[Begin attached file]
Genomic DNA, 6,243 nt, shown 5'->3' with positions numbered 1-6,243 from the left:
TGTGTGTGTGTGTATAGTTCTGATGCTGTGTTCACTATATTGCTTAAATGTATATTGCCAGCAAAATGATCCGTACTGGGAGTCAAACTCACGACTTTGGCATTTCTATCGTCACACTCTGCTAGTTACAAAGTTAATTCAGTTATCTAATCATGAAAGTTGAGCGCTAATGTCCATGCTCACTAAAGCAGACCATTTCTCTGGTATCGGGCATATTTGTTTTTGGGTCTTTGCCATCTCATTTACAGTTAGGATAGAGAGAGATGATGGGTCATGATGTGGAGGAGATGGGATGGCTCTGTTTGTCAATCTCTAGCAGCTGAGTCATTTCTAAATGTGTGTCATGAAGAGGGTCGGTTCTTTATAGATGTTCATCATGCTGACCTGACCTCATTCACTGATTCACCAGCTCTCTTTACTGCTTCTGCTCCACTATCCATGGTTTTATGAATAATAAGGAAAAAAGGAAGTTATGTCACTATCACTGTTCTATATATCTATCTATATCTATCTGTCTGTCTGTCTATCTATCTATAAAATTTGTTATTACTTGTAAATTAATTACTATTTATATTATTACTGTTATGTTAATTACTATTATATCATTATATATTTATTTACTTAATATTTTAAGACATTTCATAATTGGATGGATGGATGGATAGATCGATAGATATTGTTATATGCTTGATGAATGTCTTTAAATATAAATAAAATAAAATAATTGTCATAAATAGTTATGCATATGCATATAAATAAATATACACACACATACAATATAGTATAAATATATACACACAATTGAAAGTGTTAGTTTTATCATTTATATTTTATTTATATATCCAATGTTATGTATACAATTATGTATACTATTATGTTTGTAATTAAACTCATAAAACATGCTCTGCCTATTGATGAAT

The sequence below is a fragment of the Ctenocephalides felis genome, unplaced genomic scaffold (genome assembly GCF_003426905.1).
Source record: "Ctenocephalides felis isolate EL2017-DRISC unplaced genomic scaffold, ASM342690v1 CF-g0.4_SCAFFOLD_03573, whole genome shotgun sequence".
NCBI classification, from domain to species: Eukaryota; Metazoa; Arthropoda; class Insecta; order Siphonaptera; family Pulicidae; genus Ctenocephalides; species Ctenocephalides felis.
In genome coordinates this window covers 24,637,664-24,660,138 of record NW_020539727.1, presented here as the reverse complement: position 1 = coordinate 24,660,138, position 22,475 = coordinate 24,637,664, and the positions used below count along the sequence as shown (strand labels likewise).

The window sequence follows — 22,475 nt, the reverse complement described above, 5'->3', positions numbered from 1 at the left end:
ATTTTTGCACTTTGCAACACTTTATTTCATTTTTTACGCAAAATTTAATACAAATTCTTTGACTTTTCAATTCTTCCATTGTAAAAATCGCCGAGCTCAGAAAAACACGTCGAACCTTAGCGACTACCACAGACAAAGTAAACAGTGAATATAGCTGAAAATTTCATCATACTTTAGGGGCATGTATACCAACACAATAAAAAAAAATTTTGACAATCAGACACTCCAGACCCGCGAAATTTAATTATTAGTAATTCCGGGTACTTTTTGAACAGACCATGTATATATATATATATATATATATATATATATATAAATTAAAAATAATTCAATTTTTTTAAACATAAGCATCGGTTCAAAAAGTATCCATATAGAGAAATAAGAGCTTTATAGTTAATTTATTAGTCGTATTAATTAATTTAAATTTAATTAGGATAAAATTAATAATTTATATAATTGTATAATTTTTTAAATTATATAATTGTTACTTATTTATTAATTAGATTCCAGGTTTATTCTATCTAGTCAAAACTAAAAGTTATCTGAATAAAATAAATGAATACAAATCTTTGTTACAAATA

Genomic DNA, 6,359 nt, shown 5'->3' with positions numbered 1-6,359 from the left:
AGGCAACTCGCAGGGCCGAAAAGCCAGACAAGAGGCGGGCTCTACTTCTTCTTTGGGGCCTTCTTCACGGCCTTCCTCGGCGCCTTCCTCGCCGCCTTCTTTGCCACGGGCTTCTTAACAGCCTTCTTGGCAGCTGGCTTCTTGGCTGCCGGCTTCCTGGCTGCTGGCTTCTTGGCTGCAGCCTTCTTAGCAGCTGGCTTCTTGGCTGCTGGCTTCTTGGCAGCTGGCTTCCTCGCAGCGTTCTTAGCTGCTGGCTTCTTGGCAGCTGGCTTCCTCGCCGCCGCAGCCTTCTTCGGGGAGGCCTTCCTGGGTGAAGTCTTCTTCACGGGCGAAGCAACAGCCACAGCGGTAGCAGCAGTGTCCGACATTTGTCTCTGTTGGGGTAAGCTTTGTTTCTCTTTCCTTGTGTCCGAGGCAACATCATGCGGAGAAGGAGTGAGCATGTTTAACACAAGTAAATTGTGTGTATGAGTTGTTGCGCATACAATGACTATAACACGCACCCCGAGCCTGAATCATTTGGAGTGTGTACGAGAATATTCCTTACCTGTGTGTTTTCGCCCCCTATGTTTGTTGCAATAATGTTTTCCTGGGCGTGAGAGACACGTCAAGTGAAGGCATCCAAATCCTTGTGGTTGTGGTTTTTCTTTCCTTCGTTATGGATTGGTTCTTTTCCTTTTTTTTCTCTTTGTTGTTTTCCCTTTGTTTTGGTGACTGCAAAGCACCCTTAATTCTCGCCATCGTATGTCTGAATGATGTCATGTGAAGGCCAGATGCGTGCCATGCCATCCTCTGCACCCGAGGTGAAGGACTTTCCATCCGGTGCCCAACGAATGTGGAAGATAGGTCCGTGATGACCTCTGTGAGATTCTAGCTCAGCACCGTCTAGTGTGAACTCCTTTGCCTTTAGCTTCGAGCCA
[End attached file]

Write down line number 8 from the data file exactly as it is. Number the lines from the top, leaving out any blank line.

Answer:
ATTTTTGCACTTTGCAACACTTTATTTCATTTTTTACGCAAAATTTAATACAAATTCTTTGACTTTTCAATTCTTCCATTGTAAAAATCGCCGAGCTCAGAAAAACACGTCGAACCTTAGCGACTACCACAGACAAAGTAAACAGTGAATATAGCTGAAAATTTCATCATACTTTAGGGGCATGTATACCAACACAATAAAAAAAAATTTTGACAATCAGACACTCCAGACCCGCGAAATTTAATTATTAGTAATTCCGGGTACTTTTTGAACAGACCATGTATATATATATATATATATATATATATATATATAAATTAAAAATAATTCAATTTTTTTAAACATAAGCATCGGTTCAAAAAGTATCCATATAGAGAAATAAGAGCTTTATAGTTAATTTATTAGTCGTATTAATTAATTTAAATTTAATTAGGATAAAATTAATAATTTATATAATTGTATAATTTTTTAAATTATATAATTGTTACTTATTTATTAATTAGATTCCAGGTTTATTCTATCTAGTCAAAACTAAAAGTTATCTGAATAAAATAAATGAATACAAATCTTTGTTACAAATA